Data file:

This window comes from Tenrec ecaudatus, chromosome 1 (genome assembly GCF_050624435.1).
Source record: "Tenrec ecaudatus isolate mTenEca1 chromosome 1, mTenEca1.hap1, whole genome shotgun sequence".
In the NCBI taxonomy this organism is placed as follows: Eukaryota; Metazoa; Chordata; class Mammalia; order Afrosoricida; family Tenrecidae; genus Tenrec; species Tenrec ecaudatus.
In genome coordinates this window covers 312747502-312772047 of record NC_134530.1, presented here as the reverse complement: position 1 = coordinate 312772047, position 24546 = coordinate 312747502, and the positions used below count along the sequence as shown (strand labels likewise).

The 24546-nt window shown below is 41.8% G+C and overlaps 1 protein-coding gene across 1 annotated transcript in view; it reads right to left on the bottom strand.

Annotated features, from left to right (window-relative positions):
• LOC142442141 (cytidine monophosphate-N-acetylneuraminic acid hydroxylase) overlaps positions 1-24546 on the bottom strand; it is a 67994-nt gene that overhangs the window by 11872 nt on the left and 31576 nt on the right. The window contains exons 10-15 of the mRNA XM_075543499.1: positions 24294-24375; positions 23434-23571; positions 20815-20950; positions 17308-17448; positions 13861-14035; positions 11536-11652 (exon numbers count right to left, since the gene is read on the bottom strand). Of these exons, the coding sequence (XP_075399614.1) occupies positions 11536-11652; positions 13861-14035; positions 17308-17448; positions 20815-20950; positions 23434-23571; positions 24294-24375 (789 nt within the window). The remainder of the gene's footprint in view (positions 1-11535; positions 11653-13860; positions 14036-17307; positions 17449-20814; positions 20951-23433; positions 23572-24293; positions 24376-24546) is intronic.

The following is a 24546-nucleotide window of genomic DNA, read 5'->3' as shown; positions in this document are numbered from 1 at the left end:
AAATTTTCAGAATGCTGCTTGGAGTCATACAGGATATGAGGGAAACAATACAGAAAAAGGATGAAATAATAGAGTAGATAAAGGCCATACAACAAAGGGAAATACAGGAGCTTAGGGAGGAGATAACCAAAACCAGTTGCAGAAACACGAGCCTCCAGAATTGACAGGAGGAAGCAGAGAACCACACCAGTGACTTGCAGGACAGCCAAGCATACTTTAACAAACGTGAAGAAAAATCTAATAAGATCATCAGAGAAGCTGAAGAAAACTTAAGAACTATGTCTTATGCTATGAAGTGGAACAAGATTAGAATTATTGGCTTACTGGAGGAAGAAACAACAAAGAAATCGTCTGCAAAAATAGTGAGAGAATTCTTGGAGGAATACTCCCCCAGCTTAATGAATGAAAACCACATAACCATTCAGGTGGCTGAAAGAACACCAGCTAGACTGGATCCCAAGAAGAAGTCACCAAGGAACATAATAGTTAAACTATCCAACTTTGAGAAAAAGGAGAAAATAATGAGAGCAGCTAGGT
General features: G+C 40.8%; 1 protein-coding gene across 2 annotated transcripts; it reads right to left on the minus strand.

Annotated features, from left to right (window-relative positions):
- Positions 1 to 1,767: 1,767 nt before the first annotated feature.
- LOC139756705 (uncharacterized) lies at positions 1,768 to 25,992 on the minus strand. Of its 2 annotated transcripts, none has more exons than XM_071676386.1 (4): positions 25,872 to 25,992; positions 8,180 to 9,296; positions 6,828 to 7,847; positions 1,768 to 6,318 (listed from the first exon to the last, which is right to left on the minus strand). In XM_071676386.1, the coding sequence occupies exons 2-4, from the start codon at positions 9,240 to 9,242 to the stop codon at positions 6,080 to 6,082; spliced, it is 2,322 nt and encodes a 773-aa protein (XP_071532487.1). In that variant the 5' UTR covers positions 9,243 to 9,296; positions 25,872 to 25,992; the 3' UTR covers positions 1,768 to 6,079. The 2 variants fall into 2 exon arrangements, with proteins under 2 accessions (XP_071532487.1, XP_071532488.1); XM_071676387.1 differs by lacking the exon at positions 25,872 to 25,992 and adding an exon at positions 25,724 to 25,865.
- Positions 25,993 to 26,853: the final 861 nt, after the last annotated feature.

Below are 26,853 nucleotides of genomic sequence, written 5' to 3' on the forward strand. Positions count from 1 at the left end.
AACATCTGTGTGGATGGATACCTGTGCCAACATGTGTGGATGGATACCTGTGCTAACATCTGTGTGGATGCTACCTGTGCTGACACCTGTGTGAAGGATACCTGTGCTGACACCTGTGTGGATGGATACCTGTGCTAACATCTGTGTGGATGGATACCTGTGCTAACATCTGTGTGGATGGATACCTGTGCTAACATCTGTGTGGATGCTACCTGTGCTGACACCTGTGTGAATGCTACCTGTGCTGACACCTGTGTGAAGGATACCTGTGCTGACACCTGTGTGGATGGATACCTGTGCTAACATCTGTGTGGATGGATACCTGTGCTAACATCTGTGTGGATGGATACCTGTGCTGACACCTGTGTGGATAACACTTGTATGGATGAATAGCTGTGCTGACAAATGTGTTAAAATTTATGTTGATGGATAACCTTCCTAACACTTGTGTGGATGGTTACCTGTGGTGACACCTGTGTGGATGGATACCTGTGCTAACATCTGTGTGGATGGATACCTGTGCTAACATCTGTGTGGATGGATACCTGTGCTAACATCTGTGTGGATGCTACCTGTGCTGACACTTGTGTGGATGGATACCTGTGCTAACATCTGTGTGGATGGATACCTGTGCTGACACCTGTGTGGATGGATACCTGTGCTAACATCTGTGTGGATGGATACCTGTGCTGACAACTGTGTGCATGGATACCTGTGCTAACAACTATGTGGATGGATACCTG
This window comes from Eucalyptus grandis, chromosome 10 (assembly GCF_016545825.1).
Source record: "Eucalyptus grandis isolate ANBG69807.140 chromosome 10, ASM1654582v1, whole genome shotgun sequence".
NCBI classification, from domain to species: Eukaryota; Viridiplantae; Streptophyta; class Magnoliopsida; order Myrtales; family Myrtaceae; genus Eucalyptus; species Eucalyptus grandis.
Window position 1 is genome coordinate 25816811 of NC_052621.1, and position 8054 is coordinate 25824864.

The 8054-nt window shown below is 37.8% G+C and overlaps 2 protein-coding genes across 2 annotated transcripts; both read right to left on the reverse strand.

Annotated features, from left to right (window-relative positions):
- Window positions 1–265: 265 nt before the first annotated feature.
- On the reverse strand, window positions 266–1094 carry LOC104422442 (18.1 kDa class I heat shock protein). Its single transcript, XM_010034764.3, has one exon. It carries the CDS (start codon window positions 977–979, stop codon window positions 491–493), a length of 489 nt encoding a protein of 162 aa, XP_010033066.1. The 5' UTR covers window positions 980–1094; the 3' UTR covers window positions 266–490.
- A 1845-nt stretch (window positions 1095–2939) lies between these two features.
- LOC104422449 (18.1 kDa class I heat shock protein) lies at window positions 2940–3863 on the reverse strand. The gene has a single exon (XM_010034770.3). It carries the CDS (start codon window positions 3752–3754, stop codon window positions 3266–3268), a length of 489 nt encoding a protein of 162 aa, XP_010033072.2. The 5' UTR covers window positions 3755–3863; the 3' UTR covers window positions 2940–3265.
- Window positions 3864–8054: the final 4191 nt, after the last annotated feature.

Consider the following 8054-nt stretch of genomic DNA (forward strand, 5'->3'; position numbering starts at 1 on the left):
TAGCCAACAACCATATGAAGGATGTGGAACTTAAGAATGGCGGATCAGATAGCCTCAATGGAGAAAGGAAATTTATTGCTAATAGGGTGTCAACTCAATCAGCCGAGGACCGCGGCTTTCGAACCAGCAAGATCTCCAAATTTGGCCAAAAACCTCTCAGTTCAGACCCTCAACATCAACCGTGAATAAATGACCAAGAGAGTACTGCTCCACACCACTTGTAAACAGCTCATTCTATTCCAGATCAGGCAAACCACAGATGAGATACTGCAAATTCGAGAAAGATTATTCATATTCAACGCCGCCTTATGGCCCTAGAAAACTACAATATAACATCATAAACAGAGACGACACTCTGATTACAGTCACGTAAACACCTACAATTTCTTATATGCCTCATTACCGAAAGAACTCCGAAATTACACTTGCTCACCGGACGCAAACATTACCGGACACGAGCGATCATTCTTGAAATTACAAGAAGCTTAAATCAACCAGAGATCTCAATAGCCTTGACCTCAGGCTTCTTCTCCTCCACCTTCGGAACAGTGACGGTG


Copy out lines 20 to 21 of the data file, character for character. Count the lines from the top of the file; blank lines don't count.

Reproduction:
Window position 1 is genome coordinate 25816811 of NC_052621.1, and position 8054 is coordinate 25824864.

The 8054-nt window shown below is 37.8% G+C and overlaps 2 protein-coding genes across 2 annotated transcripts; both read right to left on the reverse strand.